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Flu-busting chicken soup

We come from a long line of chicken soup makers, and are firm believers in the physical and emotional health benefits it brings; it’s known informally as ‘Jewish penicillin’. Our recipe is a combination of advice passed down through the generations, and tweaks from our own families. Enjoy it, share it, pass it on.

Prep time: 30 minutes

Cooking time: 5 hours (left alone to simmer slowly)

Serves: 4-6



  • 1 whole chicken OR a chicken carcass + a pack of wings (your butcher may give you a carcass for free)
  • ​1 leeks (or one large one)
  • 3 large carrots
  • 2 onions (with skins on)
  • 2 beef stock cubes (yes, believe us! It gives it oomph.)
  • 2 chicken stock cubes
  • Salt & pepper

Optional (everyone has their preferences):

  • 1 swede    
  • 1 stick celery
  • A few sprigs of parsley
  • A few bay leaves
  • 8-10 peppercorns
  • Ginger (a small knob of fresh or a good pinch of ground)
  • Cinnamon (a good pinch of ground)
  • A tomato (charred is better – hold it over an open flame with tongs, and      turn to blacken)  


  1. Get the biggest pan you can find, and put your chicken in it.
  2. Fill the pan ¾ full of cold water and bring to the boil, skimming off any scum that comes to the top of the pan.
  3. Meanwhile,wash and chop all your vegetables into big chunks – remember to keep the onion skins on for a wonderful colour and extra flavour to the soup. Peel the carrots and swede, and make sure you wash the leek properly (you can remove outer layer if you prefer).
  4. Add all the vegetables and stock cubes to the soup.
  5. Bring to the boil again, skim again, then cook on a low simmer on the hob for around five hours (keep on a low simmer to make sure it doesn’t boil away – you can also cover with foil first under the lid to slow down evaporation).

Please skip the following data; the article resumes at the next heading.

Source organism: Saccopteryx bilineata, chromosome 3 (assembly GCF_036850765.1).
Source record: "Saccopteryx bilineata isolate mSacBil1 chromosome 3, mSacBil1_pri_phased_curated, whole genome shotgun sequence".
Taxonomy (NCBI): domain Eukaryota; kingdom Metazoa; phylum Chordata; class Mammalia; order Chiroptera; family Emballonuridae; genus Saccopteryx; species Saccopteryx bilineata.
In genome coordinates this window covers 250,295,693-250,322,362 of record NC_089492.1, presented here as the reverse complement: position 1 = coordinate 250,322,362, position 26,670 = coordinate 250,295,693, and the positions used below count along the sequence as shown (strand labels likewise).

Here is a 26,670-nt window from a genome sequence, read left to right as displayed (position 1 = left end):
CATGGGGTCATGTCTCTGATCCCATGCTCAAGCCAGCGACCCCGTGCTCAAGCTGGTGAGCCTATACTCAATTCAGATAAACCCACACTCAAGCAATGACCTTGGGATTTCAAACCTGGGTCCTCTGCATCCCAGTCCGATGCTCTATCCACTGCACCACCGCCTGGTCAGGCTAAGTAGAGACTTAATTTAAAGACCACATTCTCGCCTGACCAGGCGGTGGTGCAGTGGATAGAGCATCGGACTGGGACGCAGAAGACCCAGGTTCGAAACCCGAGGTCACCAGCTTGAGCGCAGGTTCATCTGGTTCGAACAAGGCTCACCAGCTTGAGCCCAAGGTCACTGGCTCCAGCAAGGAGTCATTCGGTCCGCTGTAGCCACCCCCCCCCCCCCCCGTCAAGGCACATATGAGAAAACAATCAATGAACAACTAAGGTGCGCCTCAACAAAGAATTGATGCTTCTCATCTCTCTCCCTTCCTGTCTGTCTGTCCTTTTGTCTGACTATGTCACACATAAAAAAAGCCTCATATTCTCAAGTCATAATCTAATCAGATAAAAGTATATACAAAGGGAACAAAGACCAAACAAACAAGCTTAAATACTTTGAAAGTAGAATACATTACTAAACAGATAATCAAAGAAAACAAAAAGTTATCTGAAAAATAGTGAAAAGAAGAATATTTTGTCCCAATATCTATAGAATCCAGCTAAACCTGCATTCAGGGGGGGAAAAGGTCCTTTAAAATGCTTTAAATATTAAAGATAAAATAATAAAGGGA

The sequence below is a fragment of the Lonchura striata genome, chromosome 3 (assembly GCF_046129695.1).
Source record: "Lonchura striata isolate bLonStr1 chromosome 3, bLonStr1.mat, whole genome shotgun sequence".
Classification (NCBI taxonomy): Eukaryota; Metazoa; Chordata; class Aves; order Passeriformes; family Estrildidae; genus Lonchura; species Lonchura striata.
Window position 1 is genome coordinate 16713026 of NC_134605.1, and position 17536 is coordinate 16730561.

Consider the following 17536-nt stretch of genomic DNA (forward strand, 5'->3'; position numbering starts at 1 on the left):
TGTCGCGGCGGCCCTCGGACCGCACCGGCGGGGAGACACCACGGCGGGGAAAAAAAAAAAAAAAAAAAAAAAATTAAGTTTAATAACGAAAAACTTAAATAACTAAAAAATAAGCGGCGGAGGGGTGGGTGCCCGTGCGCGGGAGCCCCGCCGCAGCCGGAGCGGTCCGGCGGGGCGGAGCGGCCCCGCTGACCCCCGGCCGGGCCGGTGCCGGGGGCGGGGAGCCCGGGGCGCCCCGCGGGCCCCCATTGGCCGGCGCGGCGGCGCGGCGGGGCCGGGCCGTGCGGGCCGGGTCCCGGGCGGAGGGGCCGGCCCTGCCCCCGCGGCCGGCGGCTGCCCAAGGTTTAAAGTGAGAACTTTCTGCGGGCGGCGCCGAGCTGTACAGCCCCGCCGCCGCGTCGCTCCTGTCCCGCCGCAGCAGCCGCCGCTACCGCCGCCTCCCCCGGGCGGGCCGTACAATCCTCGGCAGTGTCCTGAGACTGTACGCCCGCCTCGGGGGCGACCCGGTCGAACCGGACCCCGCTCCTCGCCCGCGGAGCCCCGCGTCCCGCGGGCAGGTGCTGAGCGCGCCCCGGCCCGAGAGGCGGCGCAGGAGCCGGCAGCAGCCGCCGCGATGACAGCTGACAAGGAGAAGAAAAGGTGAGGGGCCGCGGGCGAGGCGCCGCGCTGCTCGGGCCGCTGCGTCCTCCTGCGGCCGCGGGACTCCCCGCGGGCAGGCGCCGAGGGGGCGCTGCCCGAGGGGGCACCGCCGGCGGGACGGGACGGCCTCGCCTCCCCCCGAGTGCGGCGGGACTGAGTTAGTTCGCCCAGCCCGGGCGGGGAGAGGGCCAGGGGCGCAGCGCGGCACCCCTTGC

6. When the cooking time is up, turn off the hob, taste and adjust the seasoning if needed.
  7. Sieve the soup into another container (to remove the chicken/veg and to assist the cooling process).
  8. You  can return any cooked veg to the sieved soup if you wish (some prefer it clear).
  9. If you used a whole chicken or wings, pick off the meat and return to the soup if you wish.
  10. Stir the soup regularly to assist the cooling process (see food safety notes below).
  11. As soon as it has cooled enough, transfer to freezeable containers or ziplock bags, and refrigerate or freeze directly.
  12. Once chilled, a layer of fat may form at the top which you can simply scrape away before reheating.
  13. You can serve the soup as it comes, or add noodles (thin egg vermicelli) and/or Matzo balls (kneidles), a kind of dumpling. We use Telma Kneidl Matzo Ball Mix, widely available in supermarkets.

Although it's delicious served immediately, the soup is definitely better the next day.

Sharing your soup: food safety and hygiene

 We often make batches of chicken soup to share with neighbours, colleagues, friends and family who are feeling unwell, or who need a nourishing ‘hug in a mug’. Why not do the same? If you do, please make sure you follow these food hygiene rules, and explain them to your recipients.

  • When cooking the soup, please make sure to sanitise all work surfaces before starting, only use clean utensils, and wash hands thoroughly.
  • Put the chicken directly into the pan, and dispose of the packaging without allowing any juices to drip. Wash hands directly after handling the  raw chicken before touching anything else, and sanitise the work area if  you suspect any contamination.
  • Wash all vegetables very well.
  • Chill as quickly as possible (to reduce time in the temperature danger-zone for microbial growth (between 8°C and 63°C).  
  • Please advise all recipients that they must store the soup properly (fridge or freezer) and that the soup will be safe for up to 4 days in the fridge, or up to 3 months in the freezer.
  • When ready to eat, the soup must be brought up to a rolling boil (at least to above 70°C for a 2 minute duration). 

​Food safety advice from and 










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